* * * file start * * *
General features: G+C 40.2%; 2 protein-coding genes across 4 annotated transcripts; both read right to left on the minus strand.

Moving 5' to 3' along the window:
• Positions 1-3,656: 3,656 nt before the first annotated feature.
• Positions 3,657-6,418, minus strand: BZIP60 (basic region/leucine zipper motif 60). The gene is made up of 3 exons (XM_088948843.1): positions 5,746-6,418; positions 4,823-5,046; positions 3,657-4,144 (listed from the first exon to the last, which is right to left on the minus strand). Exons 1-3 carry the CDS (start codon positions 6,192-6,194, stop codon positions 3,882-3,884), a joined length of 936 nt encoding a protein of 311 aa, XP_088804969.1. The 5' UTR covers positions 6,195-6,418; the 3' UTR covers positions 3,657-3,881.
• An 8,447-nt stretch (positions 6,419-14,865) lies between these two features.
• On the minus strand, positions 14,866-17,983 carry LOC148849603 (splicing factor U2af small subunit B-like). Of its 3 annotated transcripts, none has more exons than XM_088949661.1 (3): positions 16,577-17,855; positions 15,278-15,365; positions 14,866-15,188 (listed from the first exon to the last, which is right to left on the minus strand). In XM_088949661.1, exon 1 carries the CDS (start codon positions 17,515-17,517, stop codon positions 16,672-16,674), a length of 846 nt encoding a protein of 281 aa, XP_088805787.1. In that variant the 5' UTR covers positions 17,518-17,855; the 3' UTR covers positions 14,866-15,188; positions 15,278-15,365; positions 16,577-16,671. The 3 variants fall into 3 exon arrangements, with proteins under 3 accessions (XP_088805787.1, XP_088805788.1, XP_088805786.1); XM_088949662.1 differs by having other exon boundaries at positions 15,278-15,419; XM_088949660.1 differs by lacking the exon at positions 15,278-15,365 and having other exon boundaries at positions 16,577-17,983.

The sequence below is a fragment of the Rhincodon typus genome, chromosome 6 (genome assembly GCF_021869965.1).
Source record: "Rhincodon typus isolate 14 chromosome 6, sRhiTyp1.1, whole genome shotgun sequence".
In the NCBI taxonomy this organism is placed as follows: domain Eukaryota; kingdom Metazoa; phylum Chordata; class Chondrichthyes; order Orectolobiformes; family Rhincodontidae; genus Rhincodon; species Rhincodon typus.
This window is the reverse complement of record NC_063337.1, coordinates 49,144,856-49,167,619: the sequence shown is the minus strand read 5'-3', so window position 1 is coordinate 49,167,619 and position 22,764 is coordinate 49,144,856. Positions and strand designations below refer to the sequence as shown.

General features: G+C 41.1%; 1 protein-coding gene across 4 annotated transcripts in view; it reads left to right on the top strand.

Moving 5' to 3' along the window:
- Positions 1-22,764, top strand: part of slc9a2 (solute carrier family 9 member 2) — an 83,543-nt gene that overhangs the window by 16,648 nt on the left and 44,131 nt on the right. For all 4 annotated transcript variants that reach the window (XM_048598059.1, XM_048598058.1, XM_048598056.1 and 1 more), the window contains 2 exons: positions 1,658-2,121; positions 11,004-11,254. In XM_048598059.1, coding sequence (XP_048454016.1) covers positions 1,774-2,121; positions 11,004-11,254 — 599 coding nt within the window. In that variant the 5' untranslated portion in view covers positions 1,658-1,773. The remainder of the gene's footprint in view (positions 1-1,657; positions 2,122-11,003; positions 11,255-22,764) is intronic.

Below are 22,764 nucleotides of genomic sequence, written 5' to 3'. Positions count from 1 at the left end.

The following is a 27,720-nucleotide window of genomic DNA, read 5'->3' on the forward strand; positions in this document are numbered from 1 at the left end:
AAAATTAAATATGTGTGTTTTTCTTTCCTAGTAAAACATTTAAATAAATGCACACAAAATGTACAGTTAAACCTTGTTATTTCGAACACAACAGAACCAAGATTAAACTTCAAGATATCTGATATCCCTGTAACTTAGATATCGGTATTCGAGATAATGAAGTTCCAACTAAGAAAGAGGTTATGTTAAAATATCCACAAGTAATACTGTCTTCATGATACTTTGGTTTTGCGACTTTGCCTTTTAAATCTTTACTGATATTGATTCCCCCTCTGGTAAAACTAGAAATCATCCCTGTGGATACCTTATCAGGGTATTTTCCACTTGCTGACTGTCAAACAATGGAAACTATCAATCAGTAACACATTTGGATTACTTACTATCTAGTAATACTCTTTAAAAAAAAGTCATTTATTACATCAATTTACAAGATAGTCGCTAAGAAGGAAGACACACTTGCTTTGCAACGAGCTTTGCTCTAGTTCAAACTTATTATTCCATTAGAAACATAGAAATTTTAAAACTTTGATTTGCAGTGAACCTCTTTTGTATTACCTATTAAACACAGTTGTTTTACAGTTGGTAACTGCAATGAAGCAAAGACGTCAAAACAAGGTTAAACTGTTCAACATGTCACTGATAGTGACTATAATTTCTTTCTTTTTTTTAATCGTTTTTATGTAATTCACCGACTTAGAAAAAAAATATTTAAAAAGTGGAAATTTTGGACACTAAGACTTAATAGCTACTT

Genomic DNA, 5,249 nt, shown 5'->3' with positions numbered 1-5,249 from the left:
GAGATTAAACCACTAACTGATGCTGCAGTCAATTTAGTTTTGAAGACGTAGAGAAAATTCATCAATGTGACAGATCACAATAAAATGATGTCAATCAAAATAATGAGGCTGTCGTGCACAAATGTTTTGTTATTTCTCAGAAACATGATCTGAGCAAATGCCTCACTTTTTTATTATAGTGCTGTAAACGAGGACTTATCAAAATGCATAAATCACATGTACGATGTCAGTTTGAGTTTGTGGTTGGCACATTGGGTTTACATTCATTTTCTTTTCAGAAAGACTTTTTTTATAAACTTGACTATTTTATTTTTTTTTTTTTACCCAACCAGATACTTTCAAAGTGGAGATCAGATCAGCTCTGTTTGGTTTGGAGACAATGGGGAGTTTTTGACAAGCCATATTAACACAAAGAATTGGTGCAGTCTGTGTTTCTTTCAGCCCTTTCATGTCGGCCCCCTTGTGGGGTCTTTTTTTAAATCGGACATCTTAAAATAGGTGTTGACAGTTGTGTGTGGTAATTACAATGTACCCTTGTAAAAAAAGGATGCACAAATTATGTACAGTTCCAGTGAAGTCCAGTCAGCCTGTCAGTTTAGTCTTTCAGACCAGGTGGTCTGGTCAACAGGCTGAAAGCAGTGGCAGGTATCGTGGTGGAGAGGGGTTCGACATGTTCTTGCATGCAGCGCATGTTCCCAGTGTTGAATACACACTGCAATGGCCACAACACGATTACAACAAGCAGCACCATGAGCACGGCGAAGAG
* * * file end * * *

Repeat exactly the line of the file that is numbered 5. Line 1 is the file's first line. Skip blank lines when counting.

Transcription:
• An 8,447-nt stretch (positions 6,419-14,865) lies between these two features.